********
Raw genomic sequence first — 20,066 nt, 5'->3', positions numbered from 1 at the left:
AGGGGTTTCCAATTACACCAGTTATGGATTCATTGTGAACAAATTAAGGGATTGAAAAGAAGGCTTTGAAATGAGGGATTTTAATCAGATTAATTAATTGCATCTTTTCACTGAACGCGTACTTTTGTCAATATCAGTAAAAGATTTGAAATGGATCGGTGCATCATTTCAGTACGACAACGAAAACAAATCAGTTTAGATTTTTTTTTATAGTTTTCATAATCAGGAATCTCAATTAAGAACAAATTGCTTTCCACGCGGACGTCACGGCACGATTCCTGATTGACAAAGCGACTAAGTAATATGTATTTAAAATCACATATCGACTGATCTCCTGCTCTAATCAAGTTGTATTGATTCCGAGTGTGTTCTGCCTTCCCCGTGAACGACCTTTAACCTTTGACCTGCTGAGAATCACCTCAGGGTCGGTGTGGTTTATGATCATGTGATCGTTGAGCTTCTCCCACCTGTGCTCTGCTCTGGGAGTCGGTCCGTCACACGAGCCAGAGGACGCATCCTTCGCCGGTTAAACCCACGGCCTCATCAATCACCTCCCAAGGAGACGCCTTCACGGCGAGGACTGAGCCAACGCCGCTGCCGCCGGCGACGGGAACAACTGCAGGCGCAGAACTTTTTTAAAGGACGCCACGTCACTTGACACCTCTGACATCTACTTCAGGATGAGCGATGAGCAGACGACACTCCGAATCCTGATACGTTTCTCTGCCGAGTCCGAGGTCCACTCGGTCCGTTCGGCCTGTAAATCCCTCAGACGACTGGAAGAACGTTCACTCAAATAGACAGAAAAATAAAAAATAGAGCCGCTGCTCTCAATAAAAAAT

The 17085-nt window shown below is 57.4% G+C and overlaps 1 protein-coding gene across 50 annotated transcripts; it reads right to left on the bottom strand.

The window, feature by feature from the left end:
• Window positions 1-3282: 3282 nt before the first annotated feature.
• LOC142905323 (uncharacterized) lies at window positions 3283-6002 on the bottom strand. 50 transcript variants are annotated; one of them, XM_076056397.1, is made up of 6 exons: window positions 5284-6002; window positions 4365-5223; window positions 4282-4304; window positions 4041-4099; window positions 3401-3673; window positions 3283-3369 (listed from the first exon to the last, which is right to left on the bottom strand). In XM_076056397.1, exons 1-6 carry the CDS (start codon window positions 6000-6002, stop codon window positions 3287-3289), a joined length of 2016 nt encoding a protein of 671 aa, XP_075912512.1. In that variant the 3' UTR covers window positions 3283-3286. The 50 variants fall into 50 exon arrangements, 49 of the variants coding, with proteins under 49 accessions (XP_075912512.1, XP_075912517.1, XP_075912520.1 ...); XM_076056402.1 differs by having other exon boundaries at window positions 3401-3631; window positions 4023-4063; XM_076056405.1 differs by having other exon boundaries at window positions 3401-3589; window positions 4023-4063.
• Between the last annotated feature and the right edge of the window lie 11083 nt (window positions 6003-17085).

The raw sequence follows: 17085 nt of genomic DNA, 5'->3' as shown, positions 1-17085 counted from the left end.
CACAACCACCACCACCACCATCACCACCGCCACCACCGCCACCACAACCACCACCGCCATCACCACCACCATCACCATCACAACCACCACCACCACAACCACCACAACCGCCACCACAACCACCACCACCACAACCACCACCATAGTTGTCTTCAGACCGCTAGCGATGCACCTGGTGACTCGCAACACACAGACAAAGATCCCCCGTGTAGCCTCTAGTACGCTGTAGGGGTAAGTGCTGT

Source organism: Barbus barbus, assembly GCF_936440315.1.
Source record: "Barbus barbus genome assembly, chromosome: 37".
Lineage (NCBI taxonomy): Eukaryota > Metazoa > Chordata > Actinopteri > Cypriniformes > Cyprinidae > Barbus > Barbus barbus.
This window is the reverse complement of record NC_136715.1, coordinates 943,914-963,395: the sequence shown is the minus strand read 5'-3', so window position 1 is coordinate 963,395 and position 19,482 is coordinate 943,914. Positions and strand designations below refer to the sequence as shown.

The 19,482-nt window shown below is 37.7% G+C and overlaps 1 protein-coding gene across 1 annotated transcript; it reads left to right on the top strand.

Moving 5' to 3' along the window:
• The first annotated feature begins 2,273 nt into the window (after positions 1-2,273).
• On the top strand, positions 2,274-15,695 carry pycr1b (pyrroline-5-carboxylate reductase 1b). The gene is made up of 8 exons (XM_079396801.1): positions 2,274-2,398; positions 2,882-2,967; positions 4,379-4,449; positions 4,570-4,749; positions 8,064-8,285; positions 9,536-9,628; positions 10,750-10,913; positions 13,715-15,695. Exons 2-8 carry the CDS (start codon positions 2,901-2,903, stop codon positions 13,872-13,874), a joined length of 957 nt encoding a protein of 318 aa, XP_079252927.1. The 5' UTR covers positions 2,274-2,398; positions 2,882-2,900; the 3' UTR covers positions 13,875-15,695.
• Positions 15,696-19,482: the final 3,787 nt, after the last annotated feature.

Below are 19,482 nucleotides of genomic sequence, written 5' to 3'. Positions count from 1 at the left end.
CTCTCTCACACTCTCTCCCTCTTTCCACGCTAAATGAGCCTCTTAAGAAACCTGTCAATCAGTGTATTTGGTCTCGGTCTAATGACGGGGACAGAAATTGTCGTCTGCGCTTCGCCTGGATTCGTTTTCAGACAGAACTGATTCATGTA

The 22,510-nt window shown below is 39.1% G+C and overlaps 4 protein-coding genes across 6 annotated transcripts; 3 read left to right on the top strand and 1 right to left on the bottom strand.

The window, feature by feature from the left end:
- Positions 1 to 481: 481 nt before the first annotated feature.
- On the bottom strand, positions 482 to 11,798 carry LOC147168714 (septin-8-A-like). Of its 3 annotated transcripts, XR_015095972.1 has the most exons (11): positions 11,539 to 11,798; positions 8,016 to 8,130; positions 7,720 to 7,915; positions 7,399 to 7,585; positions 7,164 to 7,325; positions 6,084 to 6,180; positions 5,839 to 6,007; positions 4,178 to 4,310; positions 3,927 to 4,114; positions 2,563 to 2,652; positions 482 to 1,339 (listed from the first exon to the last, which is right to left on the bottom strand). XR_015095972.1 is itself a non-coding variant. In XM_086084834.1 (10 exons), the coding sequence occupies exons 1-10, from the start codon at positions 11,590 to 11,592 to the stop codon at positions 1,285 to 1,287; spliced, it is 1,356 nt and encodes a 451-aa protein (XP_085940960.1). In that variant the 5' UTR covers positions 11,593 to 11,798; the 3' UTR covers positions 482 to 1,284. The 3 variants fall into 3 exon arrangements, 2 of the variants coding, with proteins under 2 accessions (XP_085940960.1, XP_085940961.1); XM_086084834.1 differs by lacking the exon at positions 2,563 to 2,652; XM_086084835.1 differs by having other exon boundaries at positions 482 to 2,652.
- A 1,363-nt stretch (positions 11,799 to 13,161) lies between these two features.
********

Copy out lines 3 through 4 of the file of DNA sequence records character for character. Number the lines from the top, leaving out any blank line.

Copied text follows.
The 17085-nt window shown below is 57.4% G+C and overlaps 1 protein-coding gene across 50 annotated transcripts; it reads right to left on the bottom strand.

The window, feature by feature from the left end: